Having been unable to sit through the 1999 "Boondock Saints" in its wretched entirety, I've been surprised to watch it become a massive "cult hit" on DVD. Blockbuster-stoked fan enthusiasm has propelled it into the top 20 of all catalog titles currently on sale, and to number 12 in Blu-ray unit sales. So shut my mouth.
Now comes director Troy Duffy's flatulent sequel, "The Boondock Saints II: All Saints Day." Ten years in the contemplation! It doesn't feel quite that long to sit through in its wretched entirety (which I did this time), but I still can't imagine any but the most easily entertained being willing to do so.
The new movie opens where the last one left off, more or less. Twin brothers Connor and Murphy MacManus (Sean Patrick Flanery and Norman Reedus), having fled their native Boston after wreaking vigilante havoc among the local mobsters, are now hiding out in Ireland — in very silly fake beards — with their father (Billy Connolly). We know we're in Ireland because dad wears a big cable-knit sweater and slices potatoes into a little pot over a cozy hearth fire. (And murmurs things like, "Peace, they say, is the enemy of memory.") When word arrives from Boston that a priest has been murdered, and coins placed over his dead eyes (the boys' old calling card), they decide to head back to Beantown to clear their names and wreak more havoc. Along the way they pick up a disciple, a scrappy Mexican-American named Romeo (Clifton Collins Jr. in an alarming mullet), whose specialties are bare-knuckle brawling and pop-eyed buffoonery.
Awaiting these three when they arrive in Boston are a trio of local detectives (their specialty is remarkably bad acting); the new Mafia don, risibly called Concezio Yakavetta (Judd Nelson!); and a spike-heeled FBI agent named Eunice Bloom (the usually charming Julie Benz, of "Dexter" — here, for some reason, doing a drawling, dead-on impression of Kyra Sedgwick's character in "The Closer").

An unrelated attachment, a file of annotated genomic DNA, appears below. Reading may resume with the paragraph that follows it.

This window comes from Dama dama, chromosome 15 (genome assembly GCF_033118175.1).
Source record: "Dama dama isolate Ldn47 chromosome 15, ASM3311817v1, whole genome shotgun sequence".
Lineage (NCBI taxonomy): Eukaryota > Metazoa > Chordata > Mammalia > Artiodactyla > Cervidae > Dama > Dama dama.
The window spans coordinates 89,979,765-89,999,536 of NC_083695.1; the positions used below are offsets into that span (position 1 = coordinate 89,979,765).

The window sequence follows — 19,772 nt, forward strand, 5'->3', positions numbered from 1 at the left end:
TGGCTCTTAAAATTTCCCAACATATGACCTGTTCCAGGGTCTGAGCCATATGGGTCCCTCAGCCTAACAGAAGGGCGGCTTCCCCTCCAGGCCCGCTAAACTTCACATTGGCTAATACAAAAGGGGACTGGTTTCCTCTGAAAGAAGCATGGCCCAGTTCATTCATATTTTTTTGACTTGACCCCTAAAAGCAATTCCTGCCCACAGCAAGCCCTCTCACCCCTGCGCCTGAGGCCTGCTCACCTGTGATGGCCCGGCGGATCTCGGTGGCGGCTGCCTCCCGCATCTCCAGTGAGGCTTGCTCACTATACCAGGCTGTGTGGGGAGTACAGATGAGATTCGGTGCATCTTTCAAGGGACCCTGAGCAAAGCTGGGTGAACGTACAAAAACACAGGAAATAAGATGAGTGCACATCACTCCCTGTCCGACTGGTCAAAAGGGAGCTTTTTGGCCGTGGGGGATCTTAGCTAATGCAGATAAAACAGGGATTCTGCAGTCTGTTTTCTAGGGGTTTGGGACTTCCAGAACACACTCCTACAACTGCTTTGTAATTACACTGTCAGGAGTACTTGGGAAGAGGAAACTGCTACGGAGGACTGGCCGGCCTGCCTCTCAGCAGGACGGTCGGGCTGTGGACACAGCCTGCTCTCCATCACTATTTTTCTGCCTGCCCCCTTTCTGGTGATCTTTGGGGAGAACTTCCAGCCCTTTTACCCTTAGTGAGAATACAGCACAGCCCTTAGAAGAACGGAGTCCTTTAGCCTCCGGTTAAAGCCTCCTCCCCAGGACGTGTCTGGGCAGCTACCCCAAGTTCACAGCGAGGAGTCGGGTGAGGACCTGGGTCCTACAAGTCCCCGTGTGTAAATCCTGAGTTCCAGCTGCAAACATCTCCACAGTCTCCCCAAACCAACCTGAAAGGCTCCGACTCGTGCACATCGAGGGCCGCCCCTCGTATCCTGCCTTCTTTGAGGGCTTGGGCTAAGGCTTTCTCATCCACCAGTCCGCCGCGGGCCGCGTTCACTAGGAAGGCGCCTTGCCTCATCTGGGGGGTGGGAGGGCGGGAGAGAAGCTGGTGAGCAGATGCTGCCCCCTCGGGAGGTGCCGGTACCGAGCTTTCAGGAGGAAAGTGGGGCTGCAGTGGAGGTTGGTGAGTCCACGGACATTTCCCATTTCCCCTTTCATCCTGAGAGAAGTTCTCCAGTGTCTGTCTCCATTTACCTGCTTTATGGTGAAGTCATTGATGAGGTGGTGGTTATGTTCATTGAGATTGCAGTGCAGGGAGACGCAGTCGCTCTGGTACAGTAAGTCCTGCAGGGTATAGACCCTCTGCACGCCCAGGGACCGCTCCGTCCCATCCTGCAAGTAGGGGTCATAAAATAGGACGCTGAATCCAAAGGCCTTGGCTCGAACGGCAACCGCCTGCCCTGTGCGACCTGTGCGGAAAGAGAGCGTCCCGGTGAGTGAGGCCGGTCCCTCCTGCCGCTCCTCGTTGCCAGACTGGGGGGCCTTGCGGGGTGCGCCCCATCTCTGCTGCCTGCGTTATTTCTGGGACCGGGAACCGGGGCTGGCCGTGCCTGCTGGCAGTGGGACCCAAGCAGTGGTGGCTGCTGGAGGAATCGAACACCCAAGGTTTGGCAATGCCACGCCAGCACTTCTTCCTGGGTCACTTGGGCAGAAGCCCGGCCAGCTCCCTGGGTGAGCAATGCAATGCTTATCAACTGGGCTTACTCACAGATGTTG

What follows is woefully garbled and tiresome, thanks to the script (by Duffy and his brother Taylor — so memorably abused in the priceless Duffy documentary "Overnight") and the ham-handed direction. There's endless gunfire, of course; and the word "f---" is flung around with a frequency that rivals that of simple prepositions. There are a number of baffling conceptions (Eunice turns up in cowboy garb at one point, twirling a six-shooter) and tedious interludes (like a Russian-roulette encounter between Connolly and a mob hitman). And there are whole scenes that don't play at all — preeminently the one set amid apocalyptic flames and gun-roar in which we meet an aged Mafia overlord who says things like "Eet is in za blood" and turns out, upon close inspection, to be ... Peter Fonda!
Duffy's way with dialogue remains tone-deaf. ("I am so smart," Eunice says at one point, "that I make smart people feel retarded.") And while he continues to preen himself on his political incorrectness ("I hail from colorful people," Romeo notes), it may be time to rein in his homo-anxiety ("Does that amuse you, queerbait?"), or people might start to wonder.
Duffy also pads the action shamelessly. A fantasy scene in which we see our heroes invading a drug factory and blowing away its occupants is immediately followed by the actual invasion, pretty much the same, but with slapstick comic touches appended. Similarly, a chaotic barroom shootout is followed by a pointless slow-motion reprise.
The first "Boondock Saints" movie was dismissed by its detractors as second-hand Tarantino, but that now seems imprecise. This picture is more like third-hand Tarantino — which is to say, second-hand Guy Ritchie. Since Ritchie himself appears to have moved on (his upcoming "Sherlock Holmes" looks pretty cool), there may now be a market vacancy that Duffy can aspire to fill. Harboring any dream larger than that, though, is probably inadvisable.
Don't miss Kurt Loder's review of "Gentlemen Broncos," also new in theaters this week.
Check out everything we've got on "The Boondock Saints II: All Saints Day."
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